It could be that the accelerated sales are at the behest of the NTMA rather than the Central Bank (which faces pressure from the ECB to sell the bonds – monetary financing and all that).  Of course, we don’t really know but we do know that the current low borrowing costs for the government can be used to justify the sales. 

Back in September the NTMA issued 15-year debt at a yield of 1.8%.  If the ECB rate was to rise above 1.8% then the NTMA buying the bonds could lead to savings as the 1.8% financing cost locked in now would be below the financing cost if the Central Bank still held the bonds in circumstances where the ECB rate was higher.

And it is this justification that is offered by the Central Bank:

What implications do such sales have for the overall position of State’s finances?

One way of thinking about the Exchequer’s position in this regard is to consider the disposal by the Central Bank of FRNs to the NTMA. For example, in December 2014, the NTMA bought €500m (nominal) of the 2038 FRN from the Central Bank for a cash price of €680m. The €680m was, of course, funded by the NTMA in the market, at the current low interest rates, but the additional €180m has augmented the 2014 profit of the Central Bank, the bulk of which will be distributed back to the Exchequer as surplus income. So the Exchequer is now servicing the €500m at current market yields with the bulk of the €180m being returned to it in cash. Thus, from the point of view of the Government's budget, the disposal can be seen as a refinancing of part of Government debt at current market rates, which are much lower than the rates which prevailed when the FRNs were issued.

As long as the Central Bank is the holder of the FRNs, and as long as the effective cost of funds to the Central Bank (in practice, the ECB Main Refinancing Rate or ‘MRO’ rate, currently 0.05 per cent.) is below the coupon on the bonds, there will be some net interest contribution to the Central Bank’s profits. Since most of the Central Bank’s profits are remitted as surplus income to the Exchequer, it might appear that a relatively slow pace of disposal would benefit the Exchequer. The eventual impact will, of course, depend on a range of factors, including future interest rates, which cannot be predicted with accuracy.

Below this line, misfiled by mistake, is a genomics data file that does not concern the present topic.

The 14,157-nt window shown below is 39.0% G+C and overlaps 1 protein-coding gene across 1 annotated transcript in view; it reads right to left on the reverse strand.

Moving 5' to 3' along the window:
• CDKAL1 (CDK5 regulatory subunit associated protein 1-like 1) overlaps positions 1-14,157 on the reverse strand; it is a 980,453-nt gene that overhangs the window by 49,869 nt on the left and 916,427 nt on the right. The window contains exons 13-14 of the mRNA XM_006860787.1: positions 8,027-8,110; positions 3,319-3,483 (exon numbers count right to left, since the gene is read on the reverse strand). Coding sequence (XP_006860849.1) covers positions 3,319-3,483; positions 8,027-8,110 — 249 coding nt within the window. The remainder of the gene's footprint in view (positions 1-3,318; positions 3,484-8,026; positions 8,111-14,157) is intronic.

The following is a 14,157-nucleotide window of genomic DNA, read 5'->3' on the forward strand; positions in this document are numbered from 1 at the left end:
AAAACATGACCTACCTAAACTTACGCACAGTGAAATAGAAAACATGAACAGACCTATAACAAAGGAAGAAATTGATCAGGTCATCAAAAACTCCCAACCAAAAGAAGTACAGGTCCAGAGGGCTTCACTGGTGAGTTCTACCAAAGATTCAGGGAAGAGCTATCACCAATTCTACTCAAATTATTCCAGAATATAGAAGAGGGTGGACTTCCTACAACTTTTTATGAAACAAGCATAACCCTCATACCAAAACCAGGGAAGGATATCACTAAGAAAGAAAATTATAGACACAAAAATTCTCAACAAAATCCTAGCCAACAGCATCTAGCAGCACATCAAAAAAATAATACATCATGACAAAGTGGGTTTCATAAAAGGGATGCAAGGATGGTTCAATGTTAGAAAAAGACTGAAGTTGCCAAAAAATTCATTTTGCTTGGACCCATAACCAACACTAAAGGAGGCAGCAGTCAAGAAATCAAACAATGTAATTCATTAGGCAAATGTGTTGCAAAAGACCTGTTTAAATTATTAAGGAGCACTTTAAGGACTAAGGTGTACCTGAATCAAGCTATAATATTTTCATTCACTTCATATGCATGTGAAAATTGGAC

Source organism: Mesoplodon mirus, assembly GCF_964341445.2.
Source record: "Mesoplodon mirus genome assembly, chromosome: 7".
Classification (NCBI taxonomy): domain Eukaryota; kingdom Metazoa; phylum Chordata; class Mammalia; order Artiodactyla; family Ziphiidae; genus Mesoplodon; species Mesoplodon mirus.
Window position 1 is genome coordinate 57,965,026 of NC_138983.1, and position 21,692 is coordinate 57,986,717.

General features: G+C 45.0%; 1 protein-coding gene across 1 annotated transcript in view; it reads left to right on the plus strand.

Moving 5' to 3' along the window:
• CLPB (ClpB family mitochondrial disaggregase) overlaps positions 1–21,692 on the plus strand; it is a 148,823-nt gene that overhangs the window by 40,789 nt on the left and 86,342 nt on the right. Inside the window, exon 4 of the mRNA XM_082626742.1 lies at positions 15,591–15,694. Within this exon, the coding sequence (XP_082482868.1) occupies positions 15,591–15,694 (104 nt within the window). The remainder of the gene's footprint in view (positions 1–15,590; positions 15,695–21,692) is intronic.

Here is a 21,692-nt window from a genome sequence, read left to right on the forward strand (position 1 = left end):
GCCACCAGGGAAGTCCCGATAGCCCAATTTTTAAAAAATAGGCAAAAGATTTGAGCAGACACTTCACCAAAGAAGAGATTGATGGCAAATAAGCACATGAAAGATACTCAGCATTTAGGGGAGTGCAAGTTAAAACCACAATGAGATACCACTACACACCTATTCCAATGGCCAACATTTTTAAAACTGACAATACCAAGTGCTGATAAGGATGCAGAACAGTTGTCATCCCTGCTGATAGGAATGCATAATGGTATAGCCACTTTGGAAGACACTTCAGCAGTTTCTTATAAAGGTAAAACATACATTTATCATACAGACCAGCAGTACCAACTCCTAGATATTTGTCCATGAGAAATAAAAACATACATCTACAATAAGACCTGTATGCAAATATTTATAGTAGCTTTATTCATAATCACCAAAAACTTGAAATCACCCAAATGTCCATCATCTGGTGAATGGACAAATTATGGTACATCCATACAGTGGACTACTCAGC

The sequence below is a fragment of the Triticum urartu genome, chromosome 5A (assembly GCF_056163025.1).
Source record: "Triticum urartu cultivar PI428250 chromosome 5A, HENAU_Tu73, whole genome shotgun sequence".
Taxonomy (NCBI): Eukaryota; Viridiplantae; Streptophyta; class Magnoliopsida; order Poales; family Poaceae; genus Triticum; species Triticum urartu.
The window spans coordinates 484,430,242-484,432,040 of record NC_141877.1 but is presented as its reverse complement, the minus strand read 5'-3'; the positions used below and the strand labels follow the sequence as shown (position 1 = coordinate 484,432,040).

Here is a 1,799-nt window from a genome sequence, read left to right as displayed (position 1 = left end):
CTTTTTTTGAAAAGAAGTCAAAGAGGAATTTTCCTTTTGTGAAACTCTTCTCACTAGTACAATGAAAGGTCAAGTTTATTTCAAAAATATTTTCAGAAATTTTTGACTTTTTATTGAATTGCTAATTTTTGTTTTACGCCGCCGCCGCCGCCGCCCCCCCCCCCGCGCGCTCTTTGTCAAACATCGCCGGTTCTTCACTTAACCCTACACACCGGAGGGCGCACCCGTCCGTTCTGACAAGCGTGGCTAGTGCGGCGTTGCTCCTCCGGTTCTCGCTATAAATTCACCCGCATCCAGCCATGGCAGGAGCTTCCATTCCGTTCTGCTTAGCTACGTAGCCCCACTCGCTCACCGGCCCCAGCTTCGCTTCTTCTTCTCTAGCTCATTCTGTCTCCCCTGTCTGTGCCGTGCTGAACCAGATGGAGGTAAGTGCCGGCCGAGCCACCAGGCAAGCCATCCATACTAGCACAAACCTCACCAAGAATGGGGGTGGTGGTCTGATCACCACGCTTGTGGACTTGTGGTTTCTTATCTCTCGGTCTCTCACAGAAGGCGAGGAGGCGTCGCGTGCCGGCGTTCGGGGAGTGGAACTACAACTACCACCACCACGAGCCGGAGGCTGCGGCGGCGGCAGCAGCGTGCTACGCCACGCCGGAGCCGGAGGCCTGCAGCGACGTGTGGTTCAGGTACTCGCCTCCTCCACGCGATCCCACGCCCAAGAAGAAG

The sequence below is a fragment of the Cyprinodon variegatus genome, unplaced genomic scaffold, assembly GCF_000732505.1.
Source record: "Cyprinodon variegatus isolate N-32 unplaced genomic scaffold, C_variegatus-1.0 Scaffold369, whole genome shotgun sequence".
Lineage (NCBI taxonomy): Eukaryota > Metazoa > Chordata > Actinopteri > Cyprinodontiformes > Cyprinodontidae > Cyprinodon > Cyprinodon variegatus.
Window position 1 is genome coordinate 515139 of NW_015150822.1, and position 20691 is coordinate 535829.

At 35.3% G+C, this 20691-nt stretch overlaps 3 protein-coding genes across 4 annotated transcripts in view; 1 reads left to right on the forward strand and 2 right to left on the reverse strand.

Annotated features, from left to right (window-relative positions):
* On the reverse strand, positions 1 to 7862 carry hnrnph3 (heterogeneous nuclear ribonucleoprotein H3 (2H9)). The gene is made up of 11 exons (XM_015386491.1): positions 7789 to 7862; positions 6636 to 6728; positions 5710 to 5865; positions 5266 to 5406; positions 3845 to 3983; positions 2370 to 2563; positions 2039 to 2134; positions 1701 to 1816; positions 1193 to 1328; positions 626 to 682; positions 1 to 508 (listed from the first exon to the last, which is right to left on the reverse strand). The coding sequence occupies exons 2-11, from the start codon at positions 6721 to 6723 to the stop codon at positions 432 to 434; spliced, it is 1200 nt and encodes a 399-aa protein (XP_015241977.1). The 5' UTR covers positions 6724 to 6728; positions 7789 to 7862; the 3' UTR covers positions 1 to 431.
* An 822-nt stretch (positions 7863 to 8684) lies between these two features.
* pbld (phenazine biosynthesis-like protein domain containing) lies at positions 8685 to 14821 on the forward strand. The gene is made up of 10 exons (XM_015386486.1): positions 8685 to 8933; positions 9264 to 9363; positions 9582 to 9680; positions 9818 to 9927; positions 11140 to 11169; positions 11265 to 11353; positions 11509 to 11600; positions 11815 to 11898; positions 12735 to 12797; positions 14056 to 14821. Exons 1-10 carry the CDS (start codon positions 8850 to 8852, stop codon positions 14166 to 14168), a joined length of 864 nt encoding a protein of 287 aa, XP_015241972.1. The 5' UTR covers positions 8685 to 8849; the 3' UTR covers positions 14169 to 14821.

Nevertheless, when interest rates on new issues of Government debt were much higher than they are today, refinancing would have seemed relatively expensive and this would have supported the idea that slower sales might be beneficial to the Exchequer. However, the current low cost of refinancing by the NTMA, though still somewhat above the Central Bank's effective cost of funds, reflects the exceptionally low level of interest rates and it could, therefore, be below the cost of the same refinancing at some point in the future. As a result, any small short term gain to the Exchequer resulting from slower refinancing could be more than offset by a higher cost of refinancing in the future.

The same point was made here.  But the reality is we simply can’t tell with any certainty what, if any, the benefits would be.

The best situation would be if the debt didn’t exist at all. Next best would be for the Central Bank to hold the bonds until maturity ensuring that the net cost remains at the ECB refinancing rate which will always be below the government’s borrowing cost. 

But because the bonds are to be sold we are in a grey area as interest rates and the government’s borrowing cost are likely to be higher in the future.  We could save by refinancing the debt at the lower rates that currently prevail.  This is a justification for the accelerated sales but there are questions that remain:

  1. If there are benefits from doing this now why move €1.5 billion ahead of the minimum sale schedule for the end of 2015? Why not more?
  2. Will the accelerated pace of sales continue in 2016?
  3. Why are the shortest dated of the bonds (the 2038s) being cancelled first rather than the longest dated (the 2053s) or a combination of bonds?
  4. If there are accelerated sales now does that mean there can be a sales “holiday” in the future if there is a period of high interest rates and/or an abnormally high spread between the 6-month euribor and the ECB’s main refinancing rate?